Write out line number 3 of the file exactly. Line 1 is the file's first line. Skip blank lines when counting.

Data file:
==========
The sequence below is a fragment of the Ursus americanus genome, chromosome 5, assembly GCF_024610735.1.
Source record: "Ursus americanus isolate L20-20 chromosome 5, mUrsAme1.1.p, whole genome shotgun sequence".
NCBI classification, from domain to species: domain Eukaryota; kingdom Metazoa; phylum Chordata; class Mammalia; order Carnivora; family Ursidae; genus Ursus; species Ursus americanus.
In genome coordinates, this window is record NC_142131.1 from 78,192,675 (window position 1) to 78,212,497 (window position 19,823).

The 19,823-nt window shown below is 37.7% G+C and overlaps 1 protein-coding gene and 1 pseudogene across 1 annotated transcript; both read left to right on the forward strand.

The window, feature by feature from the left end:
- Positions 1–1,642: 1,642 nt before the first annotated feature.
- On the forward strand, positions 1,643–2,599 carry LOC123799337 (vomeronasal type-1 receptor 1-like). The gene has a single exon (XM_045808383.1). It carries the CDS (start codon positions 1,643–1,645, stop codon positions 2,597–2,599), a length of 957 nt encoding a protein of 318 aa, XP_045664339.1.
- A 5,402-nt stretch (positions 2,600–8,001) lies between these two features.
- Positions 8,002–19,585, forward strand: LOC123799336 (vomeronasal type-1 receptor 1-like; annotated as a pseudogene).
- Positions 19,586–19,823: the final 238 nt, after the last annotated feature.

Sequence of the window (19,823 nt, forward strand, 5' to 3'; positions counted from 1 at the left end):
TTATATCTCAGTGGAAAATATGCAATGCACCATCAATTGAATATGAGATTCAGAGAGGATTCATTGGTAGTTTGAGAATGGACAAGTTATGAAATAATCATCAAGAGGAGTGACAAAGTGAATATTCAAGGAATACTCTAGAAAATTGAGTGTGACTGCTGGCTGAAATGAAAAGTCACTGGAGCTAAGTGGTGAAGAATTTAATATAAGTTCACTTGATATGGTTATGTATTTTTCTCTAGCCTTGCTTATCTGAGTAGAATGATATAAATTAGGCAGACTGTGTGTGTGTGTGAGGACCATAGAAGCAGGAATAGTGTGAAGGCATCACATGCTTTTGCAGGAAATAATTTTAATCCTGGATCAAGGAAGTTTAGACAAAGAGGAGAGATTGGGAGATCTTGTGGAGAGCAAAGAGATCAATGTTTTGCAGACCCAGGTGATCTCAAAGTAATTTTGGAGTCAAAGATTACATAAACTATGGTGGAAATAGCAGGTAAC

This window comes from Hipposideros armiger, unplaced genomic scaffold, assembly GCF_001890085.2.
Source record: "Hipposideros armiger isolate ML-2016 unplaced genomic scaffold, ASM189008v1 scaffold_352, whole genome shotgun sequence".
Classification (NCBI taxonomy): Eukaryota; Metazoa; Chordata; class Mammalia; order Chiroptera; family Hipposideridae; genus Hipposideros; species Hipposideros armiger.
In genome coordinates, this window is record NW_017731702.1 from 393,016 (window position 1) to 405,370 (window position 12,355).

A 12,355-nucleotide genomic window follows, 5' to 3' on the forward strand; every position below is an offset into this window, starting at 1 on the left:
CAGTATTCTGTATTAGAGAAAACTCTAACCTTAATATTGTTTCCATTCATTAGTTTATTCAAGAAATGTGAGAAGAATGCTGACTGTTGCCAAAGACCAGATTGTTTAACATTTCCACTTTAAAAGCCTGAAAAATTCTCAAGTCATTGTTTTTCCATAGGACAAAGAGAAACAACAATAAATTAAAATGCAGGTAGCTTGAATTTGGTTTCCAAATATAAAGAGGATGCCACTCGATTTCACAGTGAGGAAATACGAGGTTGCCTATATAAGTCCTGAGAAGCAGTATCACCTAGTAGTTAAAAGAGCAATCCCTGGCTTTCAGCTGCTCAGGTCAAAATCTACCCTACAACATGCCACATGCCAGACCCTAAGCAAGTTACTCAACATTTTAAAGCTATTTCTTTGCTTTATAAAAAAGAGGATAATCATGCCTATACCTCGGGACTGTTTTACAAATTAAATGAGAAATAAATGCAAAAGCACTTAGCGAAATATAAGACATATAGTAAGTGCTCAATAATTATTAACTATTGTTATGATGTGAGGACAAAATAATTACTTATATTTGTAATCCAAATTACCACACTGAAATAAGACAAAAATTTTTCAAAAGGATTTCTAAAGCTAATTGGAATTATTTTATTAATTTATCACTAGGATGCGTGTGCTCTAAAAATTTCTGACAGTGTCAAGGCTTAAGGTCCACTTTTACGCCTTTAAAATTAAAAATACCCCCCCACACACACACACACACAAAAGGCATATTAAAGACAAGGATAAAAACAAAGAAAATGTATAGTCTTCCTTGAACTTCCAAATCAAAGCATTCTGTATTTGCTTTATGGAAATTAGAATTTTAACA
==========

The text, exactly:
NCBI classification, from domain to species: domain Eukaryota; kingdom Metazoa; phylum Chordata; class Mammalia; order Carnivora; family Ursidae; genus Ursus; species Ursus americanus.